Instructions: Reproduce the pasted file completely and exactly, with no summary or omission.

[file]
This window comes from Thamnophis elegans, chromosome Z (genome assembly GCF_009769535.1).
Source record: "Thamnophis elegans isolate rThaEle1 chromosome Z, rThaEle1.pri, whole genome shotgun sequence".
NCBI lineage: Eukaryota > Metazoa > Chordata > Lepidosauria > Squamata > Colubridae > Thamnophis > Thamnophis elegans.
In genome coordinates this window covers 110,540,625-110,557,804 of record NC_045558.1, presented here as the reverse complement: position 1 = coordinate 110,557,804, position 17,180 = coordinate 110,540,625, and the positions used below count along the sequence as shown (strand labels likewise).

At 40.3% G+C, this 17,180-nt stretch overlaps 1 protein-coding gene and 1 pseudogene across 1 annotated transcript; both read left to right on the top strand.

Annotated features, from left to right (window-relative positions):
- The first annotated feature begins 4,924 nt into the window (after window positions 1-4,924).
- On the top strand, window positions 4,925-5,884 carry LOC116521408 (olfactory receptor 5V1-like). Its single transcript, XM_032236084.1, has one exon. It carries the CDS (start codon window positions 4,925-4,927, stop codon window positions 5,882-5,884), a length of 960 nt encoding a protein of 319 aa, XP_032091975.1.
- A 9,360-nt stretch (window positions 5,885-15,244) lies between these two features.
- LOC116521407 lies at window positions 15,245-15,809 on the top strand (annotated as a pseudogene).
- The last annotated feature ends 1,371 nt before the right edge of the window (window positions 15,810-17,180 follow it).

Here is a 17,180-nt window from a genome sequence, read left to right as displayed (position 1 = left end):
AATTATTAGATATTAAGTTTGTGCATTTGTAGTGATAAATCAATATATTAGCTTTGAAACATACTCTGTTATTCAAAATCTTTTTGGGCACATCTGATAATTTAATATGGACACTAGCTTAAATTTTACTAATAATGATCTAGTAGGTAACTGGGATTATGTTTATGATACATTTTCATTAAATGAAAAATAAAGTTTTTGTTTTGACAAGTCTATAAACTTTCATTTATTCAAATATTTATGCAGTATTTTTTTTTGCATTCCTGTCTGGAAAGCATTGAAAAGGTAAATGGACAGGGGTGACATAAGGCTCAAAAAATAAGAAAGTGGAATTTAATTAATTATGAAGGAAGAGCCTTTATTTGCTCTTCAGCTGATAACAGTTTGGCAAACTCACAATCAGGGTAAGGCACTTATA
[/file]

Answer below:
This window comes from Thamnophis elegans, chromosome Z (genome assembly GCF_009769535.1).
Source record: "Thamnophis elegans isolate rThaEle1 chromosome Z, rThaEle1.pri, whole genome shotgun sequence".
NCBI lineage: Eukaryota > Metazoa > Chordata > Lepidosauria > Squamata > Colubridae > Thamnophis > Thamnophis elegans.
In genome coordinates this window covers 110,540,625-110,557,804 of record NC_045558.1, presented here as the reverse complement: position 1 = coordinate 110,557,804, position 17,180 = coordinate 110,540,625, and the positions used below count along the sequence as shown (strand labels likewise).

At 40.3% G+C, this 17,180-nt stretch overlaps 1 protein-coding gene and 1 pseudogene across 1 annotated transcript; both read left to right on the top strand.

Annotated features, from left to right (window-relative positions):
- The first annotated feature begins 4,924 nt into the window (after window positions 1-4,924).
- On the top strand, window positions 4,925-5,884 carry LOC116521408 (olfactory receptor 5V1-like). Its single transcript, XM_032236084.1, has one exon. It carries the CDS (start codon window positions 4,925-4,927, stop codon window positions 5,882-5,884), a length of 960 nt encoding a protein of 319 aa, XP_032091975.1.
- A 9,360-nt stretch (window positions 5,885-15,244) lies between these two features.
- LOC116521407 lies at window positions 15,245-15,809 on the top strand (annotated as a pseudogene).
- The last annotated feature ends 1,371 nt before the right edge of the window (window positions 15,810-17,180 follow it).

Here is a 17,180-nt window from a genome sequence, read left to right as displayed (position 1 = left end):
AATTATTAGATATTAAGTTTGTGCATTTGTAGTGATAAATCAATATATTAGCTTTGAAACATACTCTGTTATTCAAAATCTTTTTGGGCACATCTGATAATTTAATATGGACACTAGCTTAAATTTTACTAATAATGATCTAGTAGGTAACTGGGATTATGTTTATGATACATTTTCATTAAATGAAAAATAAAGTTTTTGTTTTGACAAGTCTATAAACTTTCATTTATTCAAATATTTATGCAGTATTTTTTTTTGCATTCCTGTCTGGAAAGCATTGAAAAGGTAAATGGACAGGGGTGACATAAGGCTCAAAAAATAAGAAAGTGGAATTTAATTAATTATGAAGGAAGAGCCTTTATTTGCTCTTCAGCTGATAACAGTTTGGCAAACTCACAATCAGGGTAAGGCACTTATA